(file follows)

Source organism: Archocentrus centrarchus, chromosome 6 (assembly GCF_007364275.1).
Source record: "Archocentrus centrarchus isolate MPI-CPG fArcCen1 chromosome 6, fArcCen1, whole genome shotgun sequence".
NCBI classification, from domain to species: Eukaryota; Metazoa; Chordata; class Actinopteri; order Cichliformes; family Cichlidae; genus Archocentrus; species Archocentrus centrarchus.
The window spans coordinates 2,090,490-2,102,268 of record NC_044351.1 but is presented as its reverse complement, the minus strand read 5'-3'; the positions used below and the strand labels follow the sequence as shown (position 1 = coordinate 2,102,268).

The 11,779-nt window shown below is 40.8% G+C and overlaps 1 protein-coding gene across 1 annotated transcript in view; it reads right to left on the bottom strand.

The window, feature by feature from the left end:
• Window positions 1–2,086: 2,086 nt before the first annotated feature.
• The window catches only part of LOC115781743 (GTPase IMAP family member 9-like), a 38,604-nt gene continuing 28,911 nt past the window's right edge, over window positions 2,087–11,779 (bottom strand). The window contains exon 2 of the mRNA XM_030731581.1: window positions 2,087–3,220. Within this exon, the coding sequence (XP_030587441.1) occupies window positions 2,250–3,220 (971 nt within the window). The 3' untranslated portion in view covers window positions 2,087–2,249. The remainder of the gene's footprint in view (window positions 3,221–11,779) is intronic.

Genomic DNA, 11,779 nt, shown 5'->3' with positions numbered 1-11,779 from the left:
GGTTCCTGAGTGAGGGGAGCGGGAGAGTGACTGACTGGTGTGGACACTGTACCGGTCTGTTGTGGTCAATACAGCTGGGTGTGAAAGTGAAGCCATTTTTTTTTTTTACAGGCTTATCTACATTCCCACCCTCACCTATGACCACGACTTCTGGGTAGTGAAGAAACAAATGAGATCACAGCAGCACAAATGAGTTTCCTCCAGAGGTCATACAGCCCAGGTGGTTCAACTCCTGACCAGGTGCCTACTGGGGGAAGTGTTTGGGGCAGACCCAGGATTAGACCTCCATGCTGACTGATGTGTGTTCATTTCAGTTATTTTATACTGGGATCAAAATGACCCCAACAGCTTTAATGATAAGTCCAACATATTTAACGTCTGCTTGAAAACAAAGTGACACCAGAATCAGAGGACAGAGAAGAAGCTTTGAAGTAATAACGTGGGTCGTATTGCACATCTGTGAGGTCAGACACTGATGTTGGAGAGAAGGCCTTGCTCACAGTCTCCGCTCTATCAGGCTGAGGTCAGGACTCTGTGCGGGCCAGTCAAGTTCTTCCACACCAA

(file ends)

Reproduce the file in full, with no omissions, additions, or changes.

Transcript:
Source organism: Archocentrus centrarchus, chromosome 6 (assembly GCF_007364275.1).
Source record: "Archocentrus centrarchus isolate MPI-CPG fArcCen1 chromosome 6, fArcCen1, whole genome shotgun sequence".
NCBI classification, from domain to species: Eukaryota; Metazoa; Chordata; class Actinopteri; order Cichliformes; family Cichlidae; genus Archocentrus; species Archocentrus centrarchus.
The window spans coordinates 2,090,490-2,102,268 of record NC_044351.1 but is presented as its reverse complement, the minus strand read 5'-3'; the positions used below and the strand labels follow the sequence as shown (position 1 = coordinate 2,102,268).

The 11,779-nt window shown below is 40.8% G+C and overlaps 1 protein-coding gene across 1 annotated transcript in view; it reads right to left on the bottom strand.

The window, feature by feature from the left end:
• Window positions 1–2,086: 2,086 nt before the first annotated feature.
• The window catches only part of LOC115781743 (GTPase IMAP family member 9-like), a 38,604-nt gene continuing 28,911 nt past the window's right edge, over window positions 2,087–11,779 (bottom strand). The window contains exon 2 of the mRNA XM_030731581.1: window positions 2,087–3,220. Within this exon, the coding sequence (XP_030587441.1) occupies window positions 2,250–3,220 (971 nt within the window). The 3' untranslated portion in view covers window positions 2,087–2,249. The remainder of the gene's footprint in view (window positions 3,221–11,779) is intronic.

Genomic DNA, 11,779 nt, shown 5'->3' with positions numbered 1-11,779 from the left:
GGTTCCTGAGTGAGGGGAGCGGGAGAGTGACTGACTGGTGTGGACACTGTACCGGTCTGTTGTGGTCAATACAGCTGGGTGTGAAAGTGAAGCCATTTTTTTTTTTTACAGGCTTATCTACATTCCCACCCTCACCTATGACCACGACTTCTGGGTAGTGAAGAAACAAATGAGATCACAGCAGCACAAATGAGTTTCCTCCAGAGGTCATACAGCCCAGGTGGTTCAACTCCTGACCAGGTGCCTACTGGGGGAAGTGTTTGGGGCAGACCCAGGATTAGACCTCCATGCTGACTGATGTGTGTTCATTTCAGTTATTTTATACTGGGATCAAAATGACCCCAACAGCTTTAATGATAAGTCCAACATATTTAACGTCTGCTTGAAAACAAAGTGACACCAGAATCAGAGGACAGAGAAGAAGCTTTGAAGTAATAACGTGGGTCGTATTGCACATCTGTGAGGTCAGACACTGATGTTGGAGAGAAGGCCTTGCTCACAGTCTCCGCTCTATCAGGCTGAGGTCAGGACTCTGTGCGGGCCAGTCAAGTTCTTCCACACCAA